Department of Nephrology, Qingyuan City Hospital of Jinan University, Guangdong, China; Department of Medical and Health Sciences, Linköping University, Linköping, Sweden.
    Ramström, Sofia
    Department of Experimental and Clinical Medicine, Linköping University, Linköping, Sweden.
    Kurz, Tino
    Department of Medical and Health Sciences, Linköping University, Linköping, Sweden.
    Grenegård, Magnus
    Örebro universitet, Institutionen för läkarutbildning. Department of Medical and Health Sciences, Linköping University, Linköping, Sweden; .
    Segelmark, Mårten
    Department of Medical and Health Sciences, Linköping University, Linköping, Sweden.
    The neutrophil serine protease PR3 induces shape change of platelets via the Rho/Rho kinase and Ca2+ signaling pathways2014Ingår i: Thrombosis Research, ISSN 0049-3848, E-ISSN 1879-2472, Vol. 134, nr 2, s. 418-425Artikel i tidskrift (Refereegranskat)
    Abstract [en]

    Introduction: Proteinase 3 (PR3) is released from neutrophil azurophilic granules and exerts complex effects on the inflammatory process. PR3 catalyzes the degradation of a number of macromolecules, but the consequences on blood cells are less well defined. In the present study, the effect of PR3 on human platelets was thoroughly investigated.

    Methods: The experiments were performed on washed platelets freshly isolated from blood donated by healthy human volunteers. Platelets shape change and aggregation was measured on a Chrono-Log aggregometer. The phosphorylated form of MYPT1 was visualized by immunostaining. Platelet activation was further evaluated by flow cytometry.

    Results: PR3 induced platelet shape change but not aggregation. Flow cytometry analysis showed that PR3 induced no P-selectin expression or binding of fibrinogen to the platelets, and it did not change the activation in response to PAR1- or PAR4-activating peptides or to thrombin. Furthermore, Fura-2 measurement and immuno-blotting analysis, respectively, revealed that PR3 stimulated small intracellular Ca2+ mobilization and Thr696-specific phosphorylation of the myosin phosphatase target subunit 1 (MYPT1). Separate treatment of platelets with the Rho/Rho kinase inhibitor Y-27632 and the intracellular Ca2+ chelator BAPTA/AM reduced the shape change induced by PR3 whereas concurrent treatment completely inhibited it.

    Conclusion: The data shows that the neutrophil protease PR3 is a direct modulator of human platelets and causes shape change through activation of the Rho/Rho kinase and Ca2+ signaling pathways. This finding highlights an additional mechanism in the complex interplay between neutrophils and platelets.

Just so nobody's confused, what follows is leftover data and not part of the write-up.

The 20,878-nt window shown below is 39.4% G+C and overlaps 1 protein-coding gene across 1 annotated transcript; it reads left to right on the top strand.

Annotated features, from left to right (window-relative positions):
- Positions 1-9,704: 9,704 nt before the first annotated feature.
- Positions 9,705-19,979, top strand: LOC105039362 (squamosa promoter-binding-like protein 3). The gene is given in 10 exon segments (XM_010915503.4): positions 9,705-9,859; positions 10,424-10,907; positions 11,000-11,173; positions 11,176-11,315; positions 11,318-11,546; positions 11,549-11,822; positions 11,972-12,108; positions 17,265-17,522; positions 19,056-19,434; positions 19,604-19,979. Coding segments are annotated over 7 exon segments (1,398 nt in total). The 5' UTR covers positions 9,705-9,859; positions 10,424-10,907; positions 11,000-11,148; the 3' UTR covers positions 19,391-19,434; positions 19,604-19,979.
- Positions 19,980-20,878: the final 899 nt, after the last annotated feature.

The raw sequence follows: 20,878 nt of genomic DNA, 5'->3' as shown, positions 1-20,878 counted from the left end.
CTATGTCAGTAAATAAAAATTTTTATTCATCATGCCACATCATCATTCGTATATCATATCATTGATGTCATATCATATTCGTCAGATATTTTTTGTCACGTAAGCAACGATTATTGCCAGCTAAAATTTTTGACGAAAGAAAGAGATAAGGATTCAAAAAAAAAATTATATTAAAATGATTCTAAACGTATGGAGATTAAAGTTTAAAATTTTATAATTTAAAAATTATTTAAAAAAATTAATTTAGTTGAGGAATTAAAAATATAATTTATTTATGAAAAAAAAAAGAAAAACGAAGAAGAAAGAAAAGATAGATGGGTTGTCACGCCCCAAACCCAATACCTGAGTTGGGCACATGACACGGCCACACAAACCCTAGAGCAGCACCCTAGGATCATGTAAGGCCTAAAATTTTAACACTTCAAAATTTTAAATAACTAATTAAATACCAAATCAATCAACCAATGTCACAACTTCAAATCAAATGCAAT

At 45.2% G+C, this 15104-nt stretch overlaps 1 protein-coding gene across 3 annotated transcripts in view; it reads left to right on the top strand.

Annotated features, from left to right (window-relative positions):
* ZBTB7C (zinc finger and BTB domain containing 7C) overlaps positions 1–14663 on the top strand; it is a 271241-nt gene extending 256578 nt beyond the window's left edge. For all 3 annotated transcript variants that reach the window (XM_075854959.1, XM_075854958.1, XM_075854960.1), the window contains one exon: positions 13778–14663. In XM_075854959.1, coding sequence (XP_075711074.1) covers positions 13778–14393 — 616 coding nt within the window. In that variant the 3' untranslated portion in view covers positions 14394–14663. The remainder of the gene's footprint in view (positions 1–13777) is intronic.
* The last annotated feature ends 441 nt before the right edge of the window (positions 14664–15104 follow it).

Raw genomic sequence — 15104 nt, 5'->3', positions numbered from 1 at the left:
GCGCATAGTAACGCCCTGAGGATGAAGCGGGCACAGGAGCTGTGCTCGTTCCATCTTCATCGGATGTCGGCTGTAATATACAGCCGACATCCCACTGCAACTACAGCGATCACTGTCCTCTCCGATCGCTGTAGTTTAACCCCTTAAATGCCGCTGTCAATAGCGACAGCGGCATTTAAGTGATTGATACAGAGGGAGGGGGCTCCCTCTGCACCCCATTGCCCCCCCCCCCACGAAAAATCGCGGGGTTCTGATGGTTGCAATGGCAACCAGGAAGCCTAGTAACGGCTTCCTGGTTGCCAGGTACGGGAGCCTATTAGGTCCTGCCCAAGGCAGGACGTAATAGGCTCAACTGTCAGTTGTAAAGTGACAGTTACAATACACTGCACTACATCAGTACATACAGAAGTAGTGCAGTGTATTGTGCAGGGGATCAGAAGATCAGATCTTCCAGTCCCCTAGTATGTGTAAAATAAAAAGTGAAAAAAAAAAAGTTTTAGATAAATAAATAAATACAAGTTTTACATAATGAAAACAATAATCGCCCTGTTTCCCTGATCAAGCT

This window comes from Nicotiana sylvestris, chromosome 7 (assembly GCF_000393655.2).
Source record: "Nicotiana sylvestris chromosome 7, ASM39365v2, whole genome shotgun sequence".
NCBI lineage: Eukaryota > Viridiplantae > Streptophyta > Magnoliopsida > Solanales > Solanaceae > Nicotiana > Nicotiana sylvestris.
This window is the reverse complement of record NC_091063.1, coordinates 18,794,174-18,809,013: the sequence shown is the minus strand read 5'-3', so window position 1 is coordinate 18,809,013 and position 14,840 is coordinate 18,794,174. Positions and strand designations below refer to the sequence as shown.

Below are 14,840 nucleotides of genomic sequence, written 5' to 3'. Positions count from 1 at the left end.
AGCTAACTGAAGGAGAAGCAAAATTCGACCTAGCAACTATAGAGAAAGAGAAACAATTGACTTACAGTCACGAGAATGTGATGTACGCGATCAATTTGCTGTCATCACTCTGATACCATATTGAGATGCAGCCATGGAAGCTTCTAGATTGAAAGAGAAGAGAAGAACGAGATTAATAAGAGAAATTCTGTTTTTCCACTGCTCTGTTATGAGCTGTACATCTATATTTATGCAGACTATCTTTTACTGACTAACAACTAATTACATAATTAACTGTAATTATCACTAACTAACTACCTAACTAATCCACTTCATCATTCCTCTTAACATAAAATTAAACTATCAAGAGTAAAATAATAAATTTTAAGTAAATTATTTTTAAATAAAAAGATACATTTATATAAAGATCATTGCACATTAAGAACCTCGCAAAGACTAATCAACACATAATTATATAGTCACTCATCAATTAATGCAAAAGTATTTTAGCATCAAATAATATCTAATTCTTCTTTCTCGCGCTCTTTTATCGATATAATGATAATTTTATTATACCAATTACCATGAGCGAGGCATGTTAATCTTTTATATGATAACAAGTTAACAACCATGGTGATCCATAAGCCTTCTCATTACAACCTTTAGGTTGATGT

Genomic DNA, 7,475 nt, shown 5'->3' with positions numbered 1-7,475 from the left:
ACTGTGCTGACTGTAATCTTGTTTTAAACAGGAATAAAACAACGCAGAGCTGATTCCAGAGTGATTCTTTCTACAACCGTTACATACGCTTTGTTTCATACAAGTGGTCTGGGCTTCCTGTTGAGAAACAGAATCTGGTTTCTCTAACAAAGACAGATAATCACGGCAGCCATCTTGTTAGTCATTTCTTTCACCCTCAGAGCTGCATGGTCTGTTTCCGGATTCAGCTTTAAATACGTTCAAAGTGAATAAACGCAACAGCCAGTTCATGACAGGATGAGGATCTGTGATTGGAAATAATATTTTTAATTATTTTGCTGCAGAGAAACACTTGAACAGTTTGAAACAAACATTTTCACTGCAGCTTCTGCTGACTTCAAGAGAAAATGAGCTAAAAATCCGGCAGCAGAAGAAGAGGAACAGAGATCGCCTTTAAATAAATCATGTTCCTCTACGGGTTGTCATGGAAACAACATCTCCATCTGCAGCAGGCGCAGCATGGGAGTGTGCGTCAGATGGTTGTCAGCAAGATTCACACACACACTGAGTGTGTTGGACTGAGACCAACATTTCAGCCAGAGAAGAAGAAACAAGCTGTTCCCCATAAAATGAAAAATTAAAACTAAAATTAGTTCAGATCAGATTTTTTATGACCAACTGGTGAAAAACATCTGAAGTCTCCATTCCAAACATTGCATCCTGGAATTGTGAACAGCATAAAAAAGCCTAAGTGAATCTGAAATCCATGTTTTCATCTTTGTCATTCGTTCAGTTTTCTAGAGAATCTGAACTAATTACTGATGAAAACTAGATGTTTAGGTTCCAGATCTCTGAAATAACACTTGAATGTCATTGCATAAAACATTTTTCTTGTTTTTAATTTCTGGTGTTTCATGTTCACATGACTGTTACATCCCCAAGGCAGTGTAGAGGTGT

• 320.
    Persson, Emma
    Örebro universitet, Institutionen för läkarutbildning.
    Bedömning av prognos vidallvarlig traumatiskhjärnskada – en litteratur genomgång2014Självständigt arbete på grundnivå (kandidatexamen), 10 poäng / 15 hpStudentuppsats (Examensarbete)
  • 321.
    Petersson, Jonathan
    Örebro universitet, Institutionen för läkarutbildning.
    Renal Denerverings Effekt På Kärlstelhet2015Självständigt arbete på grundnivå (kandidatexamen), 10 poäng / 15 hpStudentuppsats (Examensarbete)
  • 322.
    Petersson, Ulrika
    Örebro universitet, Institutionen för läkarutbildning.
    Transcriptional change in ESBL-producing uropathogenic Escherichia coli when exposed to sublethal doses of antibiotics2015Självständigt arbete på grundnivå (kandidatexamen), 10 poäng / 15 hpStudentuppsats (Examensarbete)
  • 323.
    Pettersson, Jimmy
    Örebro universitet, Institutionen för läkarutbildning.
    Behandlingsstrategier vid recidiverande corneaerosion och deras påverkan på recidivfrekvensen2015Självständigt arbete på grundnivå (kandidatexamen), 10 poäng / 15 hpStudentuppsats (Examensarbete)
  • 324.
    Pettersson, Max
    Örebro universitet, Institutionen för läkarutbildning.
    Preoperative antibiotic prophylaxis in mastectomies related to postoperative infections2015Självständigt arbete på grundnivå (kandidatexamen), 10 poäng / 15 hpStudentuppsats (Examensarbete)
  • 325.
    Pigg Hellström, Hanna
    Örebro universitet, Institutionen för läkarutbildning.
    Effect of local anesthetics on breast cancer cells in vitro 2015Självständigt arbete på grundnivå (kandidatexamen), 10 poäng / 15 hpStudentuppsats (Examensarbete)
  • 326.
    Pontén, Emeli
    Örebro universitet, Institutionen för läkarutbildning.
    Efficacy of repetitive transcranial magnetic stimulation (rTMS) in the treatment of major depressive disorder (MDD): a systematic overview of randomized controlled trials2015Självständigt arbete på grundnivå (kandidatexamen), 10 poäng / 15 hpStudentuppsats (Examensarbete)